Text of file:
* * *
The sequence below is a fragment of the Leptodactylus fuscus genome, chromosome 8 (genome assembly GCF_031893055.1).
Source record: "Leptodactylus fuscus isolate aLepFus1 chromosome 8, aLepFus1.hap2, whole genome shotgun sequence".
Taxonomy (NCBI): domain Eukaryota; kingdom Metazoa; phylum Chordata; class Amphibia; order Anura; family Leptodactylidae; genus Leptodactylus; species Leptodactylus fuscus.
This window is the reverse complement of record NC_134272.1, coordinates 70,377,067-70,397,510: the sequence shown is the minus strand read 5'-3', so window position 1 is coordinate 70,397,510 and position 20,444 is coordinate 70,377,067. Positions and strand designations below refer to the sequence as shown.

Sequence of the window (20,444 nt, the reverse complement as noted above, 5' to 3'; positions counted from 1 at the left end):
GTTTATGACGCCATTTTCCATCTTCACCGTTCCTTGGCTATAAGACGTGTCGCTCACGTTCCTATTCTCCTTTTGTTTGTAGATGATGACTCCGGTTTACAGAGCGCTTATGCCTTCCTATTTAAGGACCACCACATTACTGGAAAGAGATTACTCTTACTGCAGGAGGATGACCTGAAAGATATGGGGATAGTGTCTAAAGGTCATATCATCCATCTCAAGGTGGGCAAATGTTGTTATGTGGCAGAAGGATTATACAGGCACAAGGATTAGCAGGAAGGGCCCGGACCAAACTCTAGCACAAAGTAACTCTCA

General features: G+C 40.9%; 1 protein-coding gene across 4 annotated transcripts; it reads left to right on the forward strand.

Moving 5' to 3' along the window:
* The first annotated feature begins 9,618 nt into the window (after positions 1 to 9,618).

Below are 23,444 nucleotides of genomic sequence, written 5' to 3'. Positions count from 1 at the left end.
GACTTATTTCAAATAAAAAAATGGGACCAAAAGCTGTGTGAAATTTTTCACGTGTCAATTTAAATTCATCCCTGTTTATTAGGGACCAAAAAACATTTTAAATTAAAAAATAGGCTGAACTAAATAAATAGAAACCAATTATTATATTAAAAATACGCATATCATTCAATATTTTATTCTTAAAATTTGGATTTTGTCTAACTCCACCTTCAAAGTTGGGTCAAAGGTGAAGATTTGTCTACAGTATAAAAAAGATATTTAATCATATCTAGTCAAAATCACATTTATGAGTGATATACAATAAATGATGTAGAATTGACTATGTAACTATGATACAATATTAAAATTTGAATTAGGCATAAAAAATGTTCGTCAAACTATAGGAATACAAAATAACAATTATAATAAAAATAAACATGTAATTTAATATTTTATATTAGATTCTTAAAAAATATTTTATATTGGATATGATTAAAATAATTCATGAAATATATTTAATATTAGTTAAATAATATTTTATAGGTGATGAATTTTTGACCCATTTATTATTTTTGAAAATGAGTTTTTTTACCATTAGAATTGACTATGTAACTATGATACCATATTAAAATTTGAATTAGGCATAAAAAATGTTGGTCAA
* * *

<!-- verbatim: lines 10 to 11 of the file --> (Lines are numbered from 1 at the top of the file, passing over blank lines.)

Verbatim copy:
Below are 23,444 nucleotides of genomic sequence, written 5' to 3'. Positions count from 1 at the left end.
GACTTATTTCAAATAAAAAAATGGGACCAAAAGCTGTGTGAAATTTTTCACGTGTCAATTTAAATTCATCCCTGTTTATTAGGGACCAAAAAACATTTTAAATTAAAAAATAGGCTGAACTAAATAAATAGAAACCAATTATTATATTAAAAATACGCATATCATTCAATATTTTATTCTTAAAATTTGGATTTTGTCTAACTCCACCTTCAAAGTTGGGTCAAAGGTGAAGATTTGTCTACAGTATAAAAAAGATATTTAATCATATCTAGTCAAAATCACATTTATGAGTGATATACAATAAATGATGTAGAATTGACTATGTAACTATGATACAATATTAAAATTTGAATTAGGCATAAAAAATGTTCGTCAAACTATAGGAATACAAAATAACAATTATAATAAAAATAAACATGTAATTTAATATTTTATATTAGATTCTTAAAAAATATTTTATATTGGATATGATTAAAATAATTCATGAAATATATTTAATATTAGTTAAATAATATTTTATAGGTGATGAATTTTTGACCCATTTATTATTTTTGAAAATGAGTTTTTTTACCATTAGAATTGACTATGTAACTATGATACCATATTAAAATTTGAATTAGGCATAAAAAATGTTGGTCAA